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The Hunt for Killer Germs

A Canadian startup is developing a real-time locating system to track and contain hospital infections.
By Beth Bacheldor
Feb 01, 2009—Hospital-acquired infections kill thousands of people in the United States and add billions of dollars to health-care costs each year. "In Canada, these antibiotic-resistant hospital infections kill more people than car accidents, AIDS and breast cancer combined," says Niall Wallace, CEO of Infonaut, a Toronto startup that's developing a real-time locating system (RTLS) to help hospitals map, manage and contain the spread of infectious diseases.

The RTLS is designed to let hospitals identify the assets and people likely to have come in contact with a person diagnosed with a hospital-acquired infection. Tags that use either RFID or ultrasound technology are affixed to assets or worn by patients and hospital staff. A geographic information system (GIS) captures the tag reads, analyzes the data and displays the information, showing relationships, patterns and trends in the form of maps. If a patient contracts an infection, the GIS can build a comprehensive picture of how and where that infection is likely to spread.



Typically, when a patient is diagnosed with a hospital-acquired infection, the hospital conducts a systematic and costly cleaning of the entire facility. The tiny microscopic spores that spread the infection can live for days and stick to everything from wheelchairs to IV pumps, Wallace says. With Infonaut's system, the hospital can initiate a more timely response. "If you knew there were two wings in the hospital that were identified as the hot spots, you would spend a more focused time cleaning those areas," Wallace says. "This system gives you much more targeted information to try to get ahead of the bubble. Without this information, you're making decisions in a vacuum."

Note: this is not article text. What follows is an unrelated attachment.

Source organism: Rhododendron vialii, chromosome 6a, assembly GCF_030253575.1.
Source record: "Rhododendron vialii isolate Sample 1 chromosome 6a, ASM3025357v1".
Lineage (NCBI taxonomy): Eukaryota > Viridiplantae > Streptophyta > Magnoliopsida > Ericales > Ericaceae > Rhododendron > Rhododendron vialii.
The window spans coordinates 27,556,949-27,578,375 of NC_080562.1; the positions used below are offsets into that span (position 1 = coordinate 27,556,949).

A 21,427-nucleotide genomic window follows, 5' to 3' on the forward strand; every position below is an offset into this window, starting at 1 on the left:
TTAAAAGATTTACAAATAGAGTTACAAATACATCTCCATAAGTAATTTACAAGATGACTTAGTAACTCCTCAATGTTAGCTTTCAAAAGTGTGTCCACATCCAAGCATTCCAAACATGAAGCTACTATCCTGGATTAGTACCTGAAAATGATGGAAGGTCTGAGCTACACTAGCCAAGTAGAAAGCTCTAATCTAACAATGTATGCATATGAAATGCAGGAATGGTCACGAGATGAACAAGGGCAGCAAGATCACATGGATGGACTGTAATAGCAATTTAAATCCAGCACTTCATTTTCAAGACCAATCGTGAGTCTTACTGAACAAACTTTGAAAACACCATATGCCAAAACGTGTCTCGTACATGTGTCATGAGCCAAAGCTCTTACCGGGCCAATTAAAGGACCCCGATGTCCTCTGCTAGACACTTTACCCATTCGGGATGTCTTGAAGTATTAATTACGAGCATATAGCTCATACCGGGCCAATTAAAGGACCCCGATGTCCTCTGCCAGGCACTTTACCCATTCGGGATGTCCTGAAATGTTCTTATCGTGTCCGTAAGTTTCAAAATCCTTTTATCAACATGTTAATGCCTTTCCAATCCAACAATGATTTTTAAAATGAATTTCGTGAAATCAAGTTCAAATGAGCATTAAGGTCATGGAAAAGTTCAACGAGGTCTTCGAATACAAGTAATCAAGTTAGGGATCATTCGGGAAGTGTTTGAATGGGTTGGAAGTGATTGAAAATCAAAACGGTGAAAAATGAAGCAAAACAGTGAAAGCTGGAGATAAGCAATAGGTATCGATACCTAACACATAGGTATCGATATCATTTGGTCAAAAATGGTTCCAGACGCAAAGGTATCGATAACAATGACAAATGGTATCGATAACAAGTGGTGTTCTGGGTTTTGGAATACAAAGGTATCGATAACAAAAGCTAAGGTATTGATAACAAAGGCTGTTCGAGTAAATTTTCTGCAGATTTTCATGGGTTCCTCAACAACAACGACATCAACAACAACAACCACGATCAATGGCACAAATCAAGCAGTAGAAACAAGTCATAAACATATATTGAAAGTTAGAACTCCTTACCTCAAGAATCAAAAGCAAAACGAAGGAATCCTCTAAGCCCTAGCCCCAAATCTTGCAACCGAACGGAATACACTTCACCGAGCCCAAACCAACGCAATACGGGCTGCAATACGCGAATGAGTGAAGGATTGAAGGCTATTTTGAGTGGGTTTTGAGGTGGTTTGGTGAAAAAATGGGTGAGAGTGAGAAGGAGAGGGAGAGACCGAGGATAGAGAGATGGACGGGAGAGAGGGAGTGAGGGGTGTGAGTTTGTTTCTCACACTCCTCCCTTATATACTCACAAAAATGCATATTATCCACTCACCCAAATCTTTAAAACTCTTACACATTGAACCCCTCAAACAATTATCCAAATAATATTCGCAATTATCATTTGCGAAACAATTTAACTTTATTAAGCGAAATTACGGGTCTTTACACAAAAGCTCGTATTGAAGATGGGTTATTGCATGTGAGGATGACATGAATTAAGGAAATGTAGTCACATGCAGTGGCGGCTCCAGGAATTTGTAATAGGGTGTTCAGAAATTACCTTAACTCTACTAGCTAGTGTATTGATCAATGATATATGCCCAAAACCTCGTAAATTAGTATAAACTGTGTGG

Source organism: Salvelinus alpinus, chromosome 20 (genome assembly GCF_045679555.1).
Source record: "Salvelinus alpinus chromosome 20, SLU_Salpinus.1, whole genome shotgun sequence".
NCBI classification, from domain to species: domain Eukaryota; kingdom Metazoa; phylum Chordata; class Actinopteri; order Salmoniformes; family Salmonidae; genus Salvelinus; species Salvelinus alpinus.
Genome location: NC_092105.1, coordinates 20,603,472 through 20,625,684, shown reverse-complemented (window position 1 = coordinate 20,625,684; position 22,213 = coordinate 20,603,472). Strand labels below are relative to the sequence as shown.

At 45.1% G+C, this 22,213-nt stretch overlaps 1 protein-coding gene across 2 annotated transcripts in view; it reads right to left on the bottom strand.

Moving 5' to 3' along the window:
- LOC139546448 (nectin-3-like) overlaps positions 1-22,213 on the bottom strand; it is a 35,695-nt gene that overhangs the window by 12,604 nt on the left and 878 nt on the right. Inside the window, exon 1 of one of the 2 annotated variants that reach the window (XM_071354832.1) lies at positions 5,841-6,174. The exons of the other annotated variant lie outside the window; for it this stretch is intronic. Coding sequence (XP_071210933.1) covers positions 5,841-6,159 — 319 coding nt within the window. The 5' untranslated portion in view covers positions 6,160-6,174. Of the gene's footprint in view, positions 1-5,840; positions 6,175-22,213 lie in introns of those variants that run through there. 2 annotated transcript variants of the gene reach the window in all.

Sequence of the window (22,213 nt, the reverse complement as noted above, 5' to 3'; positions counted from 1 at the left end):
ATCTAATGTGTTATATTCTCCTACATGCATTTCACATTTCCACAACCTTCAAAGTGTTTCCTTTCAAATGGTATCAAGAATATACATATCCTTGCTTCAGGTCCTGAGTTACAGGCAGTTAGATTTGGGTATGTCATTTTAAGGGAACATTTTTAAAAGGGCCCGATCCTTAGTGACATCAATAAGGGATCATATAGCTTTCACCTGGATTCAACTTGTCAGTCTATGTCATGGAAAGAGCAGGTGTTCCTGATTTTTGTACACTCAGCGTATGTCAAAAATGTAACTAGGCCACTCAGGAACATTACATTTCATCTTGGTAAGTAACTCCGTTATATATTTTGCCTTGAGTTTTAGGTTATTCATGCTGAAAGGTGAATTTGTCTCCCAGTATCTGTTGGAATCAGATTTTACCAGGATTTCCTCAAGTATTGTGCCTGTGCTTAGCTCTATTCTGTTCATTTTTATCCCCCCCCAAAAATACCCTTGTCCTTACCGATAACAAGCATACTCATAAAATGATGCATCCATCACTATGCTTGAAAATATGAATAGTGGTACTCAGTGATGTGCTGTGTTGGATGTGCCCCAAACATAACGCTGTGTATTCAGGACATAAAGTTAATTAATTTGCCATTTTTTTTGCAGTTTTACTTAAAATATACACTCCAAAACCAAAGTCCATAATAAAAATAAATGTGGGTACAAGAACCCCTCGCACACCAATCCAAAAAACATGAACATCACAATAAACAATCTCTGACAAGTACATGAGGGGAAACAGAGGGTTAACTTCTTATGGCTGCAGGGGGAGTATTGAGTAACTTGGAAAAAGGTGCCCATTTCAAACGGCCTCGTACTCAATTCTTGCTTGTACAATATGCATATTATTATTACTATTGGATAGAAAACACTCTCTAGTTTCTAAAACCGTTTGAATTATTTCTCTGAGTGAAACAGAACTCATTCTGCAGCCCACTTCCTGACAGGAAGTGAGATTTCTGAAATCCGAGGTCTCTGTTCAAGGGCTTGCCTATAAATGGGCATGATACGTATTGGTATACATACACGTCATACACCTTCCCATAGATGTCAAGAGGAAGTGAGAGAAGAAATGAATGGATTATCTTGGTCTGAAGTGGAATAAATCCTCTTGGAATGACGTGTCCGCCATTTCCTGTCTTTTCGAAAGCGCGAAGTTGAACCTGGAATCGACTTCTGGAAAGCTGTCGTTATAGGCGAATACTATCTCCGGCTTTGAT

In February, Infonaut and the Sault Ste. Marie Innovation Centre, a Canadian nonprofit that promotes and develops information technology to foster economic growth for local businesses and communities, will begin a three-month pilot at the Sault Area Hospital. The pilot will track assets, such as wheelchairs and IV pumps, with battery-powered tags from Sonitor Technologies, a maker of an ultrasound-based indoor positioning system. Wallace says the Infonaut system will work with RFID tags as well, and he expects the company to partner with RFID vendors in the near future. "RFID enables a real-time system that captures all the tracking data," he says. "The first stage of our work is with Sonitor, but we are agnostic."
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